The UK is suffering at the hands of the “outright incompetence” of government ministers, leading economists have said.
The Organisation for Economic Co-operation and Development (OECD) forecasted that Britain will rank bottom of the growth league table for major economies for the next two years in succession.
Britain’s prospects were sharply downgraded by the intergovernmental think tank, which forecast GDP will shrink by 0.4 per cent in 2023 and grow by just 0.2 per cent in 2024. As recently as September, it was expecting the UK economy to flatline next year.
The Financial Times’ annual survey of leading economists also revealed that the UK will face one of the worst recessions and slowest recoveries in the G7.
More than four-fifths of the UK-based economists surveyed expected Britain to lag behind its peers in 2023, with a “significant minority” saying the country was “suffering from ministers’ outright incompetence.”
“The 2023 recession will feel much worse than the economic impact of the pandemic,” said John Philpott, an independent labour market economist while others described the outlook for consumers as “tough”, “bleak”, “grim”, “terrible”.
While the UK was not alone in facing the recession, the economists warned that Britain faced unique issues. Firstly, because the UK is unusually exposed to the global surge in energy prices and interest rates — with a reliance on gas that is not matched by storage capacity.
Secondly, the UK faces unique labour shortages in that its workforce has shrunk unusually since the pandemic.
Charlie Bean, a former Bank of England chief economist, said high inflation was likely to be more persistent in the UK than elsewhere because its labour market was “unsustainably tight even in the absence of the Ukraine shock”.
Anna Leach, deputy chief economist at the CBI, said this would “continue to apply a brake to growth for companies, drive industrial unrest and push up domestically-generated inflation”.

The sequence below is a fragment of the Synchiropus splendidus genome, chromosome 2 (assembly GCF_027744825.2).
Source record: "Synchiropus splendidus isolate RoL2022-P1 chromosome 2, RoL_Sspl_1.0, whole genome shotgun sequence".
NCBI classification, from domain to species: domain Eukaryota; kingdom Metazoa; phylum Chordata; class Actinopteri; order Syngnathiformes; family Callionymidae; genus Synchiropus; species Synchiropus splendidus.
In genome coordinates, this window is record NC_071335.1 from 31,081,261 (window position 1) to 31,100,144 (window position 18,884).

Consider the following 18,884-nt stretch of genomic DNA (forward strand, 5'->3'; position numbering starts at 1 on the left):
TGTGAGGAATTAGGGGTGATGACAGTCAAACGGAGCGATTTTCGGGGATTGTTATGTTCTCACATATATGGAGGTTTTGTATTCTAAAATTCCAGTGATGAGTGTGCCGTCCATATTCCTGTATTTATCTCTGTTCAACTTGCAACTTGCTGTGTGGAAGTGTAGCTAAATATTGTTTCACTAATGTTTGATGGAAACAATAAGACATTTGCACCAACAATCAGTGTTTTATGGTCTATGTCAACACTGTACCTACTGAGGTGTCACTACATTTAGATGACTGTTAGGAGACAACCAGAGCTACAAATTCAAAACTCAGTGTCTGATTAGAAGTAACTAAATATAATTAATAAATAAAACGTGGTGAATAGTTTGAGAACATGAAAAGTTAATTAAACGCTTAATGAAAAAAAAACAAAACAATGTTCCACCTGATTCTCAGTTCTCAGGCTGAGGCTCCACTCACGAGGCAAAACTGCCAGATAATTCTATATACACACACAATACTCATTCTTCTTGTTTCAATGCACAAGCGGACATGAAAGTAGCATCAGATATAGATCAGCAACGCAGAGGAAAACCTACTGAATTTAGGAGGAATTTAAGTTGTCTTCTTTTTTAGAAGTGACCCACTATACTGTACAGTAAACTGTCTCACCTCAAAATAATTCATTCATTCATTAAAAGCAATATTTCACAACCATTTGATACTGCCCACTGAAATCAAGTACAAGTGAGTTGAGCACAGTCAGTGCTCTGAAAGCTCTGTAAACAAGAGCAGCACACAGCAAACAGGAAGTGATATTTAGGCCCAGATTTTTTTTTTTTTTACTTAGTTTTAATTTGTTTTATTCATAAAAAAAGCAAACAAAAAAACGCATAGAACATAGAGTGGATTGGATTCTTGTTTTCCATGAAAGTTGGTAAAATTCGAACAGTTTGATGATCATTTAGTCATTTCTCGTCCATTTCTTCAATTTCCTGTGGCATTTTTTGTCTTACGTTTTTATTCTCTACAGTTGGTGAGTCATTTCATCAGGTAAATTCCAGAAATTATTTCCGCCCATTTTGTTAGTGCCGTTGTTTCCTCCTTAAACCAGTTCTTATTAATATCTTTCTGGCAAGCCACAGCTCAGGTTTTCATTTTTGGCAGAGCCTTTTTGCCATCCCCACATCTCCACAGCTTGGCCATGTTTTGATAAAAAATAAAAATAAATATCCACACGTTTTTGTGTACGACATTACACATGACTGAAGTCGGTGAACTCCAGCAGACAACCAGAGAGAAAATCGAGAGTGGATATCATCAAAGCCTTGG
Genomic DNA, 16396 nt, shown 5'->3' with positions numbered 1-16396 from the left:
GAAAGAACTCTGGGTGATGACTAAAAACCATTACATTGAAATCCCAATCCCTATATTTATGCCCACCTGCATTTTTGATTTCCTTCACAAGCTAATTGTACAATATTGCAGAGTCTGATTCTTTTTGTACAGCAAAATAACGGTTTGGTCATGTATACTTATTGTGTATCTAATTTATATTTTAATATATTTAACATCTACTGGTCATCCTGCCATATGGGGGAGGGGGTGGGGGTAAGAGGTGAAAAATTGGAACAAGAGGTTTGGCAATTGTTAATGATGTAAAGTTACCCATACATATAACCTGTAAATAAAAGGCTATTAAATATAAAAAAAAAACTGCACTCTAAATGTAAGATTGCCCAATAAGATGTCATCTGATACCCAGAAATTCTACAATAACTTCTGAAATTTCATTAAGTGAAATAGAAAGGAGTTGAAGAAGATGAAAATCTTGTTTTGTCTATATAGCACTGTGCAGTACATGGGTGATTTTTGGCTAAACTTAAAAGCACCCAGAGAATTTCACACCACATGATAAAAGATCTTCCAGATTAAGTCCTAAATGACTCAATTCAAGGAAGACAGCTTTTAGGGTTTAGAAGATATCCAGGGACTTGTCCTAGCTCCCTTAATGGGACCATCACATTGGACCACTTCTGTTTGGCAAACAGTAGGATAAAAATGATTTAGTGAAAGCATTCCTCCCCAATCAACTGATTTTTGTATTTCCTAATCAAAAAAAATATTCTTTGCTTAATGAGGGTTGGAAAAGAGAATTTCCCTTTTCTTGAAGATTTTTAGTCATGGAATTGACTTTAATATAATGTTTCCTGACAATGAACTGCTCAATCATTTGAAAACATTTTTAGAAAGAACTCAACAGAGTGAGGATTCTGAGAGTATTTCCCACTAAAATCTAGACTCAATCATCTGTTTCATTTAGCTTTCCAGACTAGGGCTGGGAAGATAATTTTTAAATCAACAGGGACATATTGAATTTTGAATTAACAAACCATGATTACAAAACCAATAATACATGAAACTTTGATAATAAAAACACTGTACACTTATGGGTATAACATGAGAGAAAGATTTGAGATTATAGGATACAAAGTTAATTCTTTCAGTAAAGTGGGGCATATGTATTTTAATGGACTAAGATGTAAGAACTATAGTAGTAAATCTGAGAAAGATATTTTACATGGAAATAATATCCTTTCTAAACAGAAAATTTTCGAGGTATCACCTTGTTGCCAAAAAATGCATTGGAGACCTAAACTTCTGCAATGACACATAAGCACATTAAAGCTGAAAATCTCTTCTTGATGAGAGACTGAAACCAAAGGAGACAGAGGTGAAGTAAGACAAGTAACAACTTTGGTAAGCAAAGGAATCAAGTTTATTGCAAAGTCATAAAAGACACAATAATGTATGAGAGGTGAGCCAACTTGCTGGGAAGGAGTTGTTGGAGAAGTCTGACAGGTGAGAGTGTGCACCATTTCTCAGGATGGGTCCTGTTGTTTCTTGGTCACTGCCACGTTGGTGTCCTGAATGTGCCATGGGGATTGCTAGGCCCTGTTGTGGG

“The UK suffers from an energy shock as bad as Europe’s, an inflation problem . . . as bad as the US and a unique problem of lack of labour supply from the combination of Brexit and the NHS crisis,” said Ricardo Reis, a professor at the London School of Economics.
It comes as the first set of strikes have already begun in the UK with rail workers taking action across the country as workers are set to return to their offices.
Rail union boss Mick Lynch accused transport secretary Mark Harper of “not telling the truth” about the negotiations aimed at ending train strikes, as five days of fresh industrial action begins.
The Tory cabinet minister denied claims by the Rail, Maritime and Transport union (RMT) leader that the government had blocked a deal before Christmas – insisting it “absolutely isn’t true”.
But Mr Lynch said Mr Harper’s department had intervened by inserting “eight or nine” conditions – including driver-only trains – to thwart a settlement over pay and conditions.
Told that the transport secretary denied the claim, the RMT leader told Sky News: “Well he’s not telling you the truth … He can deny it all he likes – it doesn’t mean it’s not true.”
Mr Lynch said: “We were making progress with the train operating companies, and then on one Sunday afternoon before strike action they decided to torpedo talks by putting conditions on the negotiations that they knew we could never accept.”